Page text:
Having a testing strategy that makes sense for your team and your resources is essential for entering the personalization arena. You have to realize your strengths and weaknesses as a brand and as a team. All too often big brands jump into personalizing without realizing that they need a strong team along with the tool they are using to execute personalization, and all of this should be supported with a testing structure to make things run smoothly. All of our optimization teams, for example, have at the very least a dedicated project manager, UI/UX expert, strategic lead, developers, QA tester, and an analytics expert, and everyone follows a proven testing process throughout the project.
What do travel brands not understand about the customer experience?
I think sometimes travel brands (and potentially all marketers!) will get so caught up in achieving their own goals and key performance indicators (KPIs) that they forget about the goals, needs, challenges, and desires of the customer. We see this a lot in end-of-funnel testing when brands try to guide users to create an account in order to checkout or book a trip; they get it wrong when they show too many required fields to the user and ask for too much information. It’s clunky and can annoy users. who don’t want to be bothered at this point by filling out a lot of unnecessary fields.
When we test this type of experience with travel clients, one of our biggest winners time and time again is showing users the option to create an account by simply entering a password during checkout. By not forcing them to log in with long form fields or to create an account reduces friction, prevents cart abandonment, and improves the overall customer experience.
Is there an analytics or data skill you recommend all travel marketers try to master?
Mastery is a strong word; to get the most out of your efforts, I would advise travel marketers to have useful skills that can be applied to everyday situations that make their lives easier and the teams run more smoothly. For example, hover over an element on your website and left or right click (depending on your mouse) on “inspect element.” You can now edit the element, and it’s only visible on your computer. This is what developers use to find bugs and such. But marketers can also use it to manipulate various elements on the website without getting their dev teams involved. It’s just a nice quick workaround to have in your wheelhouse. Say you want to see a different text or change a button color… You can simply do this instead of burdening your creative or dev team with minor tasks.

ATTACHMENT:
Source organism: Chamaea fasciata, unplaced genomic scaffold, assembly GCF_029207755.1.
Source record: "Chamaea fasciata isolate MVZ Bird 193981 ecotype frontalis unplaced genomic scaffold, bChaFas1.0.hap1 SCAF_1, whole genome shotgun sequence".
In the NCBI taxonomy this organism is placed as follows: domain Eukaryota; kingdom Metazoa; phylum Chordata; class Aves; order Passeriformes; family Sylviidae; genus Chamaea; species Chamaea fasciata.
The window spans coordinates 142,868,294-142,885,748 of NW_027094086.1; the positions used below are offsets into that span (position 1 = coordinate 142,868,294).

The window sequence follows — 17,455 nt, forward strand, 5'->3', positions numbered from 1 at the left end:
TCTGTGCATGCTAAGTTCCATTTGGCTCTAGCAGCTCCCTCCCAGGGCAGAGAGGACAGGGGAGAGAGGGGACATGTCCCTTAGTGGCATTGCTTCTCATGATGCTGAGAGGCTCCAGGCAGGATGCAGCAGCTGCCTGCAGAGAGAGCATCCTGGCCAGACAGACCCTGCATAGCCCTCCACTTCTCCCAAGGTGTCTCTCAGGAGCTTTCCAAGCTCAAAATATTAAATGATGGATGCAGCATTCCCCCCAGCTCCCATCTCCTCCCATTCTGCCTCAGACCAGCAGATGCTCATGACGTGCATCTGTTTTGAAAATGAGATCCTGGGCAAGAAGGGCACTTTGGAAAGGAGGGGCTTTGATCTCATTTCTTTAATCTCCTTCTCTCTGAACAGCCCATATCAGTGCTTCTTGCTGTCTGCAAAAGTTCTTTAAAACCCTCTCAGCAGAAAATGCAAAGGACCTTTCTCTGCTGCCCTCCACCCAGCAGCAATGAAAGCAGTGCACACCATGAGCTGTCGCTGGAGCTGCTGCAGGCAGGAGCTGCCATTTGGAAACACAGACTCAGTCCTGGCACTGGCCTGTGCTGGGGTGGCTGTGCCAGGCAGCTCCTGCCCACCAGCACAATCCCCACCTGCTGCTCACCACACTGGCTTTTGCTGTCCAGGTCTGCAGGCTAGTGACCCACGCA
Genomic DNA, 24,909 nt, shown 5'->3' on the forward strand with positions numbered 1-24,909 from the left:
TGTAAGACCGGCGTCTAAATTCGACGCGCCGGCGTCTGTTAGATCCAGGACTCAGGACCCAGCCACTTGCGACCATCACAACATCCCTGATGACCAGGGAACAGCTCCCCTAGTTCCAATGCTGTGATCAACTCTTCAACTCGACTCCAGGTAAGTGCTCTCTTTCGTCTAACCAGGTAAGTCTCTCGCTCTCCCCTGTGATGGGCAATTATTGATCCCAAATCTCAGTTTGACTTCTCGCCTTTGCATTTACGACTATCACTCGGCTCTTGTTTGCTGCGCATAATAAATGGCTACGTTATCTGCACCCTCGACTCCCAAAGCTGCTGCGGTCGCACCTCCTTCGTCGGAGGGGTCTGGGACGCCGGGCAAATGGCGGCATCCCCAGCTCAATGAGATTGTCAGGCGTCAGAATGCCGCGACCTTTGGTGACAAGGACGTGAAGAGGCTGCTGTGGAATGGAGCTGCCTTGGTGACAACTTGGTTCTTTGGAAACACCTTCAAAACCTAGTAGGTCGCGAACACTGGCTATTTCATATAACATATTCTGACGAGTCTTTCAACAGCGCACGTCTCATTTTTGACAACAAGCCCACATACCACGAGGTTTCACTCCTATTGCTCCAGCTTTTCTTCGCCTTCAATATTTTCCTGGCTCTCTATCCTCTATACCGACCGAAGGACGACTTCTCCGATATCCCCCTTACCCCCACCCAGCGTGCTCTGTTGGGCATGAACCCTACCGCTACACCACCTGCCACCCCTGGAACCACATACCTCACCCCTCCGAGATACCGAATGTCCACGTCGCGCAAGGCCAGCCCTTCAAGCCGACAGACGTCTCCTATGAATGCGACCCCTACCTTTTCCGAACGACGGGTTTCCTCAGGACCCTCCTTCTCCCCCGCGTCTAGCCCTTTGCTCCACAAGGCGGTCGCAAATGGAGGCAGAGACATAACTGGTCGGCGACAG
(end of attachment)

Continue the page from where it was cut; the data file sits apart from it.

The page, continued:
It’s already holiday travel planning season prep time for many travelers. Any trends or tips for this season on how travel websites can capture more holiday bookings and increase online revenue this season?
One of the biggest trends this holiday season will be multi-touch retargeting. For example, if you know the user is interested in a particular product, you can showcase this to the user via retargeting by placing it on the homepage, recently searched, or even at the top of their search results. Making it easy for the user to engage with the products that interest them in the least amount of clicks as possible will always be a big conversion rate winner, holidays or not.
How do you determine the success of an optimization project?
Before we begin an experiment, we always ask ourselves, what is the goal(s) and how will we measure success. We establish clearly defined KPIs, and they are often tied to the control and the variation to determine overall impact. We take into account what we need to achieve our goal, and how long will it take. Once we know what we want to achieve and have a clear strategy for performance tracking throughout the process, we can set up overall measures of success.
What are the biggest challenges travel brands face in conversion rate optimization, and how can they solve them?
Lack of data or poor data, lack of a clear strategy, and a fragmented marketing stack are three of the biggest challenges I see with travel marketers. I discuss this in greater depth here, but, in short, don’t bite off more than you can chew when optimizing. If you want to run five experiments a month, for instance, but your team doesn’t have the resources to support this and make it all worthwhile, then start a bit smaller and keep your goals simple. Be smart, deliberate, agile, and data-driven when you’re scaling your optimization strategy, and recognize when you need to bring in additional resources to support it.
Danielle Schwolow is a Senior Growth Strategist for Multiplica US